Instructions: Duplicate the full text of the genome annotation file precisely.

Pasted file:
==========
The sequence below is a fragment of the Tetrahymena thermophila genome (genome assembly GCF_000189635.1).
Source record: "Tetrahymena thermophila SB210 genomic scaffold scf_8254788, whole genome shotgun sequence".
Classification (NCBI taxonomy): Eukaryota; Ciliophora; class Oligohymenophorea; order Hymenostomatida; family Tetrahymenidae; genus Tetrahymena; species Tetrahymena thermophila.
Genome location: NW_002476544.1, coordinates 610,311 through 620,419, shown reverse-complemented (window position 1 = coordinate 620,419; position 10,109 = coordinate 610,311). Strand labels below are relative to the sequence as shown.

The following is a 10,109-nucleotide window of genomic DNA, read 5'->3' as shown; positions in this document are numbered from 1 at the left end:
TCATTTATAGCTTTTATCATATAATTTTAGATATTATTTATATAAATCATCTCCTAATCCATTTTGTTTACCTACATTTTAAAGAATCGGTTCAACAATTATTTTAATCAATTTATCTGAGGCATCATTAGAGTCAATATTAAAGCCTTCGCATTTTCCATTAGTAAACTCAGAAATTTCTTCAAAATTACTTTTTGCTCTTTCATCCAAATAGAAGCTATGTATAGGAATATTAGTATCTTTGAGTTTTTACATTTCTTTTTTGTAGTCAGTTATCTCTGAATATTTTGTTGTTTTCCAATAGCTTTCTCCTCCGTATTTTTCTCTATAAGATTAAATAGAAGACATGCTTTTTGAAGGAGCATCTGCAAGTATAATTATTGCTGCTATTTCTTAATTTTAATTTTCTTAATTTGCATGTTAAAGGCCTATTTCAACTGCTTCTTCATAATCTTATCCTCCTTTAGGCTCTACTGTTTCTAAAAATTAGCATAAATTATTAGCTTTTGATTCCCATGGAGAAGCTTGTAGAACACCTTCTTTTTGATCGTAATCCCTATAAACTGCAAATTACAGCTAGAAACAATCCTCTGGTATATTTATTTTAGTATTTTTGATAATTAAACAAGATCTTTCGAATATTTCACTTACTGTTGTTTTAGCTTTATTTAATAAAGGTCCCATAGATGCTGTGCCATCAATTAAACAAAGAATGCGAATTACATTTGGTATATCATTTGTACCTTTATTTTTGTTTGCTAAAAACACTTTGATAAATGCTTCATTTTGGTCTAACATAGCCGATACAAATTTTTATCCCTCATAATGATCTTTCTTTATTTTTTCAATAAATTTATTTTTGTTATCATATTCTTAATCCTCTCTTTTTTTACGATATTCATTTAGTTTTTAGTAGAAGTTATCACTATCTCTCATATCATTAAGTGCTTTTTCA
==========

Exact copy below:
The sequence below is a fragment of the Tetrahymena thermophila genome (genome assembly GCF_000189635.1).
Source record: "Tetrahymena thermophila SB210 genomic scaffold scf_8254788, whole genome shotgun sequence".
Classification (NCBI taxonomy): Eukaryota; Ciliophora; class Oligohymenophorea; order Hymenostomatida; family Tetrahymenidae; genus Tetrahymena; species Tetrahymena thermophila.
Genome location: NW_002476544.1, coordinates 610,311 through 620,419, shown reverse-complemented (window position 1 = coordinate 620,419; position 10,109 = coordinate 610,311). Strand labels below are relative to the sequence as shown.

The following is a 10,109-nucleotide window of genomic DNA, read 5'->3' as shown; positions in this document are numbered from 1 at the left end:
TCATTTATAGCTTTTATCATATAATTTTAGATATTATTTATATAAATCATCTCCTAATCCATTTTGTTTACCTACATTTTAAAGAATCGGTTCAACAATTATTTTAATCAATTTATCTGAGGCATCATTAGAGTCAATATTAAAGCCTTCGCATTTTCCATTAGTAAACTCAGAAATTTCTTCAAAATTACTTTTTGCTCTTTCATCCAAATAGAAGCTATGTATAGGAATATTAGTATCTTTGAGTTTTTACATTTCTTTTTTGTAGTCAGTTATCTCTGAATATTTTGTTGTTTTCCAATAGCTTTCTCCTCCGTATTTTTCTCTATAAGATTAAATAGAAGACATGCTTTTTGAAGGAGCATCTGCAAGTATAATTATTGCTGCTATTTCTTAATTTTAATTTTCTTAATTTGCATGTTAAAGGCCTATTTCAACTGCTTCTTCATAATCTTATCCTCCTTTAGGCTCTACTGTTTCTAAAAATTAGCATAAATTATTAGCTTTTGATTCCCATGGAGAAGCTTGTAGAACACCTTCTTTTTGATCGTAATCCCTATAAACTGCAAATTACAGCTAGAAACAATCCTCTGGTATATTTATTTTAGTATTTTTGATAATTAAACAAGATCTTTCGAATATTTCACTTACTGTTGTTTTAGCTTTATTTAATAAAGGTCCCATAGATGCTGTGCCATCAATTAAACAAAGAATGCGAATTACATTTGGTATATCATTTGTACCTTTATTTTTGTTTGCTAAAAACACTTTGATAAATGCTTCATTTTGGTCTAACATAGCCGATACAAATTTTTATCCCTCATAATGATCTTTCTTTATTTTTTCAATAAATTTATTTTTGTTATCATATTCTTAATCCTCTCTTTTTTTACGATATTCATTTAGTTTTTAGTAGAAGTTATCACTATCTCTCATATCATTAAGTGCTTTTTCA